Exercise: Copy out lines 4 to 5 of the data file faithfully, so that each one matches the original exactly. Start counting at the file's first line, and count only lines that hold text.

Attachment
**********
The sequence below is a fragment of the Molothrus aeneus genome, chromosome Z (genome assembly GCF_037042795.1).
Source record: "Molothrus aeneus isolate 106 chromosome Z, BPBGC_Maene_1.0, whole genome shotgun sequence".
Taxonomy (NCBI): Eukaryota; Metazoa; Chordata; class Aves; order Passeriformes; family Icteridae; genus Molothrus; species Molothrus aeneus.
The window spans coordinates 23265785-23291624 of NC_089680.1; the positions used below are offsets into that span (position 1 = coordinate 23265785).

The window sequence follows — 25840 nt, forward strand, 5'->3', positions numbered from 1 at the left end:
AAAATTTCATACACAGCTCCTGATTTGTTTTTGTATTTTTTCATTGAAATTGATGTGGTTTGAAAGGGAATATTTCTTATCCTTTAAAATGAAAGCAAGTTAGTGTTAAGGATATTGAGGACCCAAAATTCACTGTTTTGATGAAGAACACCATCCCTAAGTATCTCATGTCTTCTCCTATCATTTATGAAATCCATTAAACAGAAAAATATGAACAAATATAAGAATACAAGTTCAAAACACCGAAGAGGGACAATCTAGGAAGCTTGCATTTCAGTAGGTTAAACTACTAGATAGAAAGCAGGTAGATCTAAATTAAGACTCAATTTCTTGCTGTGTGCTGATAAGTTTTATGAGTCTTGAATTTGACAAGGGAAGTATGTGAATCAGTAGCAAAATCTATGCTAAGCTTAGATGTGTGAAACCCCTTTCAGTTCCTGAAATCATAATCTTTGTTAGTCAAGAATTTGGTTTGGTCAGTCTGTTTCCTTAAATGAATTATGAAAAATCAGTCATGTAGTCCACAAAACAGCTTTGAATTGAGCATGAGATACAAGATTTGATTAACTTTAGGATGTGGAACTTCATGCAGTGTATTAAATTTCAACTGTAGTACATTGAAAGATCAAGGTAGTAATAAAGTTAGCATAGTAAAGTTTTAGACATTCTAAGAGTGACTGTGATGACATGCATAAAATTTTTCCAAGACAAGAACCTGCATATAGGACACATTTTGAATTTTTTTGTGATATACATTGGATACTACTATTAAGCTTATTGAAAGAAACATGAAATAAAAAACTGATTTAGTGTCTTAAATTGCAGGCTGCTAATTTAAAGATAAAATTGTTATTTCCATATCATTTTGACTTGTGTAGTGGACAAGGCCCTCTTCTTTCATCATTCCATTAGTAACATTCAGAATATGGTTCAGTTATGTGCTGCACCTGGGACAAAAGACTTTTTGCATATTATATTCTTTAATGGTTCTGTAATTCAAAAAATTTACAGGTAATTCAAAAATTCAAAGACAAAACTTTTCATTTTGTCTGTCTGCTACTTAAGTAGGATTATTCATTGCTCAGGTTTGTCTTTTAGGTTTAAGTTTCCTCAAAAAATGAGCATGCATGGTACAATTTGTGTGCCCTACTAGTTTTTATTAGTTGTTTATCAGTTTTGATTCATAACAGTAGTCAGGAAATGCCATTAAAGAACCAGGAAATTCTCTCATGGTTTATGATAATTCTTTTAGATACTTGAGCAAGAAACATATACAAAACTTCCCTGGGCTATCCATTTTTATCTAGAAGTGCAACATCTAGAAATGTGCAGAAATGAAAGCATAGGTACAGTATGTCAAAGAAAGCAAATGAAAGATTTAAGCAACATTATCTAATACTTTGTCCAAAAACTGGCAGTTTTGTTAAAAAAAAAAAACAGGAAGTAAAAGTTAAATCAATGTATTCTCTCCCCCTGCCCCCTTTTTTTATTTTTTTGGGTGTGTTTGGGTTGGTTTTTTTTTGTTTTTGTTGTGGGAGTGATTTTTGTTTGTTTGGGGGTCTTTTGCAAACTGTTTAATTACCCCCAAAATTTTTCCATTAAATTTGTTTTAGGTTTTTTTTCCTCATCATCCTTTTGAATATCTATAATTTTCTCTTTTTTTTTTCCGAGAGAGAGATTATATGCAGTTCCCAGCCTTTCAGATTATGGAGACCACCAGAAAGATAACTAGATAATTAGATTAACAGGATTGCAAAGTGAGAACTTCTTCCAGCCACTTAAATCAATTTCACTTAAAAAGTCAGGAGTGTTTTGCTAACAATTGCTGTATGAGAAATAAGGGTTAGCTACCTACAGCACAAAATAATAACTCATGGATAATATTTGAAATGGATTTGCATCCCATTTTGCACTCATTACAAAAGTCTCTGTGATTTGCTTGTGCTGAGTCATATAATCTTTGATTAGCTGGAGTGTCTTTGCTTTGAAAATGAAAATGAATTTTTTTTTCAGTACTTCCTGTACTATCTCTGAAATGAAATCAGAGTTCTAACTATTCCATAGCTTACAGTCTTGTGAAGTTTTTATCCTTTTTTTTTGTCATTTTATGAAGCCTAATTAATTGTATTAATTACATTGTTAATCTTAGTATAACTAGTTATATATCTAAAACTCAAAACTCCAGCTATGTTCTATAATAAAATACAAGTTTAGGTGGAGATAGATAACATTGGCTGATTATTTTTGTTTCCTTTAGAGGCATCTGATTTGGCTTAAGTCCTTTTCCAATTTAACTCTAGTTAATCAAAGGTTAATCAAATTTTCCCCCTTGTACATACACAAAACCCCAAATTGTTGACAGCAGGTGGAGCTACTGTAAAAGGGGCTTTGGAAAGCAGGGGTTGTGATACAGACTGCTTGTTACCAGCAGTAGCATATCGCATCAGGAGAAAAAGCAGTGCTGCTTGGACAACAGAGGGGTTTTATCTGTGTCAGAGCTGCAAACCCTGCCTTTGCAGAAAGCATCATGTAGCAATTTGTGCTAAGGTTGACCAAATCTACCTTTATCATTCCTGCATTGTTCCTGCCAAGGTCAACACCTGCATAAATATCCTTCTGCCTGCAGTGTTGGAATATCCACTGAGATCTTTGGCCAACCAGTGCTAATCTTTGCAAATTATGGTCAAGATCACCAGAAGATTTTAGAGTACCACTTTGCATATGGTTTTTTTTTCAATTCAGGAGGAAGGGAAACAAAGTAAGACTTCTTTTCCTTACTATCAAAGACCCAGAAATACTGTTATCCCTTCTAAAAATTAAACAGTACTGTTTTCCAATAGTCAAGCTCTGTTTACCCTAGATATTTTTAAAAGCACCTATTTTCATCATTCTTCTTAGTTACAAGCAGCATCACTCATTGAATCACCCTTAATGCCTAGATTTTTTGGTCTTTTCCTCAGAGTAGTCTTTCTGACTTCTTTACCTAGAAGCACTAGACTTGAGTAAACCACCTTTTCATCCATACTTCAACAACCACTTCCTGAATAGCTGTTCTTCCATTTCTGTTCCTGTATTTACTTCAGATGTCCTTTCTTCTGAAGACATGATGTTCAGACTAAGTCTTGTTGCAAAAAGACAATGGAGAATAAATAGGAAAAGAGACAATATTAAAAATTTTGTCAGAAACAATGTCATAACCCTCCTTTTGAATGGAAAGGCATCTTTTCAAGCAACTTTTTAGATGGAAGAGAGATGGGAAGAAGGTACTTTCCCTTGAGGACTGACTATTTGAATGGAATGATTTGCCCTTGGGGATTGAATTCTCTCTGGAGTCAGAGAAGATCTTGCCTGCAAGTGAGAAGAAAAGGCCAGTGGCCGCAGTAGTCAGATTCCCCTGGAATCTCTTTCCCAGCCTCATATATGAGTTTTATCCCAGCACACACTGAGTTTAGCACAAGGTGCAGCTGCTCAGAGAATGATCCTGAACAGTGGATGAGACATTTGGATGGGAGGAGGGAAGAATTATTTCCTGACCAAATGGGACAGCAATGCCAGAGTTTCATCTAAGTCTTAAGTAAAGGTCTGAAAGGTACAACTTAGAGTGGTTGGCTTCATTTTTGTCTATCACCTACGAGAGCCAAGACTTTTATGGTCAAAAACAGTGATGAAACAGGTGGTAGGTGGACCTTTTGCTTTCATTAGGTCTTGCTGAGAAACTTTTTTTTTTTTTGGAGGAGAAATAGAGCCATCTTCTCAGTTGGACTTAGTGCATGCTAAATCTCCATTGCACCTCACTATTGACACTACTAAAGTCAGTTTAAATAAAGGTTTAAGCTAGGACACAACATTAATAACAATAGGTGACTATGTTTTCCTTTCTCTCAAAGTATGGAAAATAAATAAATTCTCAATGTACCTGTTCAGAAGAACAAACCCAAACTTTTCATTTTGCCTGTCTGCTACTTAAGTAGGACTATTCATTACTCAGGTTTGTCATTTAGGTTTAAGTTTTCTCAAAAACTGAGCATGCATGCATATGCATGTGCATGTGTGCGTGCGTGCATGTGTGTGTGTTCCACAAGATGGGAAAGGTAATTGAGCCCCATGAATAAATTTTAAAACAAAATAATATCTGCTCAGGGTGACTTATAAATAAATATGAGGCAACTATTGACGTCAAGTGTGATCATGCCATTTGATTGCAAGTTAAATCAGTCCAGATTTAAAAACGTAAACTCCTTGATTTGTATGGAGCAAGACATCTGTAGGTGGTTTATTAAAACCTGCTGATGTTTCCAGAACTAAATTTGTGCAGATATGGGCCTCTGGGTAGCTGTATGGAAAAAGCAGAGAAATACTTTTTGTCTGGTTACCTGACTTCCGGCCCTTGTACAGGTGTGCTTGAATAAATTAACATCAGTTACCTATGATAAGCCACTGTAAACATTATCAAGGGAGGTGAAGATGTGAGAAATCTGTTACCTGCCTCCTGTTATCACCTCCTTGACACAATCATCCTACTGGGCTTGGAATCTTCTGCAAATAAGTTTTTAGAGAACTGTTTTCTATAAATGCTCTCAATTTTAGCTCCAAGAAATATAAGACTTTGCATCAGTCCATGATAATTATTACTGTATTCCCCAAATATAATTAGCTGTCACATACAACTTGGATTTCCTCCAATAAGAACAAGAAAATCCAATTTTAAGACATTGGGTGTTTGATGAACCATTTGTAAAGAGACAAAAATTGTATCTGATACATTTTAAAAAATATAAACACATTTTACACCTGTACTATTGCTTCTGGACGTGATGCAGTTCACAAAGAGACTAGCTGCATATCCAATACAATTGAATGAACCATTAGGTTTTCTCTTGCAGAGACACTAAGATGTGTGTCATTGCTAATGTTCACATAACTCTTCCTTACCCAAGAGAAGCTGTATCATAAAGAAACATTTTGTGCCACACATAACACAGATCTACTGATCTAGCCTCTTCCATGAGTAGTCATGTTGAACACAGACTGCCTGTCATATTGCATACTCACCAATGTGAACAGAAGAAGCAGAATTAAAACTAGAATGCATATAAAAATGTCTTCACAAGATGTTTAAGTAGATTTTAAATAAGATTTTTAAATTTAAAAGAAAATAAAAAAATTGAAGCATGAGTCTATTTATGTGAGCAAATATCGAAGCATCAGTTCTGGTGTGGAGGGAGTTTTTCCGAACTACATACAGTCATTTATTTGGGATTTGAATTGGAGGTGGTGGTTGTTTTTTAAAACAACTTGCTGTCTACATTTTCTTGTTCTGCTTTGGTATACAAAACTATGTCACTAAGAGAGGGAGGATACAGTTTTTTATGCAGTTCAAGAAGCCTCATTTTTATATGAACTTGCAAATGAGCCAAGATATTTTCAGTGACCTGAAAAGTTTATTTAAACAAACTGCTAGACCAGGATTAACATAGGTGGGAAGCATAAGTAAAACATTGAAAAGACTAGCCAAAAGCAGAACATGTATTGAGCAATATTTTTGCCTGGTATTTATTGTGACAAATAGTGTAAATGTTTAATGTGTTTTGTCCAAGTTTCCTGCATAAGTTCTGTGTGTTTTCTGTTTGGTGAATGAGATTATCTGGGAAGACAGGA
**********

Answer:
The window spans coordinates 23265785-23291624 of NC_089680.1; the positions used below are offsets into that span (position 1 = coordinate 23265785).

The window sequence follows — 25840 nt, forward strand, 5'->3', positions numbered from 1 at the left end: